Smartphones and Healthcare: Patients Benefit, But Who Has the Most to Lose From mHealth Innovations?

Posted by : admin | On : February 14, 2012

Check out my new blog post on Health2Social.com on the issues facing innovation in mHealth: In Fast Company Magazine’s February issue there is article titled “As Smartphones Get Smarter, You May Get Healthier: How mHealth Can Bring Cheaper Health Care To All.” The piece, by Adam Bluestein, is a survey of thenew disruptive innovations in the mHealth market that can potentially replace large, clunky, and expensive medical devices with small, elegant, and low-cost Smartphone accessories. The article touches briefly on one of the main challenges mHealth faces as it aims to grow its chunk of the $273 billion medical device industry from its current $2 billion market share.  As mentioned in the article: “At stake is the future of health care–and a share of the $273 billion medical-device industry, which is dominated by the likes of GE and Philips.” What is obvious here is that GE and Philips will not be happy with disruption from the startups which have the potential to replace their high cost devices. One of the biggest setbacks for innovation would be if these larger companies use their millions in cash reserve to lobby Congress to create more regulations that can potentially stall the influx of these new cheaper devices. As Bluestein discusses in the article, the “clunky-looking device eye doctors use to pinpoint your prescription–weighs about 40 pounds, costs $10,000” – and can be replaced by a similar functioning $30 accessory that can attach to your iPhone.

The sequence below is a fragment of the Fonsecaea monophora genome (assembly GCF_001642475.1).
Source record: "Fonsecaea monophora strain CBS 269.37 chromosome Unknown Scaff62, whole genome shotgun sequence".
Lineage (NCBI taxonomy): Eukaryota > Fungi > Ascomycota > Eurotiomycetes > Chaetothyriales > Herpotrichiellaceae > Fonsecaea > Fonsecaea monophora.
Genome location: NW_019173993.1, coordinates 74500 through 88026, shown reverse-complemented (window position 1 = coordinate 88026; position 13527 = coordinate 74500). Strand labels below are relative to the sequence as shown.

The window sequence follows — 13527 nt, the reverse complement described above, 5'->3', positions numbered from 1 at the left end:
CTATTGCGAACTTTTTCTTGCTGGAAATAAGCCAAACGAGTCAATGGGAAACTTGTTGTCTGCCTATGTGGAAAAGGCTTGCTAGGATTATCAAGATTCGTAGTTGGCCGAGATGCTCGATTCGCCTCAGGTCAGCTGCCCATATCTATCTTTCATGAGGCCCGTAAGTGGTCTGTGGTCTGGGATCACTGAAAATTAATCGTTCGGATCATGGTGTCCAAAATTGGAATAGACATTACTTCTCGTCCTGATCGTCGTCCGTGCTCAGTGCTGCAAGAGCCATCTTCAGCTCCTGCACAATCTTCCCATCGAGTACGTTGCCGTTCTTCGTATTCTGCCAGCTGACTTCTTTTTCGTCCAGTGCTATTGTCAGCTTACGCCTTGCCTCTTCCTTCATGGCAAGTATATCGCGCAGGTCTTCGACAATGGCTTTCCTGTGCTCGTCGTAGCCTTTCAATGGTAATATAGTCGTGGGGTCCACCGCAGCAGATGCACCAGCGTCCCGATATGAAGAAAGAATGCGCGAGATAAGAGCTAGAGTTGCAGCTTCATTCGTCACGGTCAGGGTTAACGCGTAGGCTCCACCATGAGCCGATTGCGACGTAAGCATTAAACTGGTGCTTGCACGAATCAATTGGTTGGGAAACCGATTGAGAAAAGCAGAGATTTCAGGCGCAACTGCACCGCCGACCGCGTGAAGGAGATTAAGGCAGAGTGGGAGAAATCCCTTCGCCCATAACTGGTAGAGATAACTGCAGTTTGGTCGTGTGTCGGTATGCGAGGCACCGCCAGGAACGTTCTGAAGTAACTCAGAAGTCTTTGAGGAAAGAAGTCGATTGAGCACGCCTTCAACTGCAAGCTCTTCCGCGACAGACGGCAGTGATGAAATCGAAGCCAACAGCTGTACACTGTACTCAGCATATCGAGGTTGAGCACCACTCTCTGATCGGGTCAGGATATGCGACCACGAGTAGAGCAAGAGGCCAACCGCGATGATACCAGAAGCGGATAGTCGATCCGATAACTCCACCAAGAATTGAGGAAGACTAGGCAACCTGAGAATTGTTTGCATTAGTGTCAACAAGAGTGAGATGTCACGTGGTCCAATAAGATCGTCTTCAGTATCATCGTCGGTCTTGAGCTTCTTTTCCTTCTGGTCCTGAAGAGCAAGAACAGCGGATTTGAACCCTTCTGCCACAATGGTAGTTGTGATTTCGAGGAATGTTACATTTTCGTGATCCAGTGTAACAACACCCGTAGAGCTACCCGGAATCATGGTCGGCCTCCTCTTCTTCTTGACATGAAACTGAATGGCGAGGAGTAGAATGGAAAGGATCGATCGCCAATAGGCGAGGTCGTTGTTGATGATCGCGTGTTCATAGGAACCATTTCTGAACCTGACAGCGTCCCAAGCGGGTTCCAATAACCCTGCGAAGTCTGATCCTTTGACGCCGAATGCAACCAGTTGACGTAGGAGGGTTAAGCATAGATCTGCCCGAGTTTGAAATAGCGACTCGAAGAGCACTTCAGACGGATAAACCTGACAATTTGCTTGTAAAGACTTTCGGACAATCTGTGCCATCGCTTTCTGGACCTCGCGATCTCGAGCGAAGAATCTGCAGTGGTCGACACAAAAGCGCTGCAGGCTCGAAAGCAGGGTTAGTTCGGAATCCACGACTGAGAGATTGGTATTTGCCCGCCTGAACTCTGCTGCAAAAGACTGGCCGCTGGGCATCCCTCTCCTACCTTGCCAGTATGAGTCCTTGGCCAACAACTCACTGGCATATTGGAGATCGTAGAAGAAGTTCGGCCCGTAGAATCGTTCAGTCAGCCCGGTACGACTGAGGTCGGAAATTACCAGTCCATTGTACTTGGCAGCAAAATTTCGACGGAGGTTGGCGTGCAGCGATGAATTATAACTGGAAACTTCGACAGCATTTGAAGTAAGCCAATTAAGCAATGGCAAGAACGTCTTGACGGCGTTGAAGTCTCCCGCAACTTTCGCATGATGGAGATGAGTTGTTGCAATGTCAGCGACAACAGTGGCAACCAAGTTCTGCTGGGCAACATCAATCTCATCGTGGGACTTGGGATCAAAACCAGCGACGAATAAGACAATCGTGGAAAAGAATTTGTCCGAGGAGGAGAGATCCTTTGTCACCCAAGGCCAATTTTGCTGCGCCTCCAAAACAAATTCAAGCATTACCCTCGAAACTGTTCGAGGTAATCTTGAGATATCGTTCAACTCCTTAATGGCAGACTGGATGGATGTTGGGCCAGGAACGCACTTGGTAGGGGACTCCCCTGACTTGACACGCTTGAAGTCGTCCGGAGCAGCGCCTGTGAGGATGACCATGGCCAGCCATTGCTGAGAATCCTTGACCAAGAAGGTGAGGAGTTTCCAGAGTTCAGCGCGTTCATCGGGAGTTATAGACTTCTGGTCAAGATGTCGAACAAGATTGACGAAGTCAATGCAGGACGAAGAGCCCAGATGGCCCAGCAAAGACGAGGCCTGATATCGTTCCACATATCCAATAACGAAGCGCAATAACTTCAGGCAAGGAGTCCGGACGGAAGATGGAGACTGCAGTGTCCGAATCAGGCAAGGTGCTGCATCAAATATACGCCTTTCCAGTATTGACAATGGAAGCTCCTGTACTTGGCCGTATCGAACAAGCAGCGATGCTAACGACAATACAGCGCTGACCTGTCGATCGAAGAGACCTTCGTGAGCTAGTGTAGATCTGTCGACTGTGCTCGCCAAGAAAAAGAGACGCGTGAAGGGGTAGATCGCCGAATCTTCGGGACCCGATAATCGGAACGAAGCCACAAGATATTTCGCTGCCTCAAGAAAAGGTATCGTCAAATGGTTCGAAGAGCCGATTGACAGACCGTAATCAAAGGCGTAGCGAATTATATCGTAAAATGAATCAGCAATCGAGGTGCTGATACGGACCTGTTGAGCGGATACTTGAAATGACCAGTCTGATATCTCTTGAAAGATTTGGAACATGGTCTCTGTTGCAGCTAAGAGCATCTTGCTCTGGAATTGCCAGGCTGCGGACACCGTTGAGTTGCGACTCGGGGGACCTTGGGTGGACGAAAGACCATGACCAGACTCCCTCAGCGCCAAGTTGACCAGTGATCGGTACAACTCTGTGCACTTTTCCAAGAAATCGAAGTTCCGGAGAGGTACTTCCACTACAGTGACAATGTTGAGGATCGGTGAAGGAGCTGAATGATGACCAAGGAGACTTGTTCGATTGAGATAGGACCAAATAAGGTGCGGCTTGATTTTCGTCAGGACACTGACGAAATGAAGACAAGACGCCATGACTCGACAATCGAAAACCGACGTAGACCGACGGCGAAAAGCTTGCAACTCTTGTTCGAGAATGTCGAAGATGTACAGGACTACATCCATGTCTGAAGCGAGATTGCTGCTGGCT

Comments Closed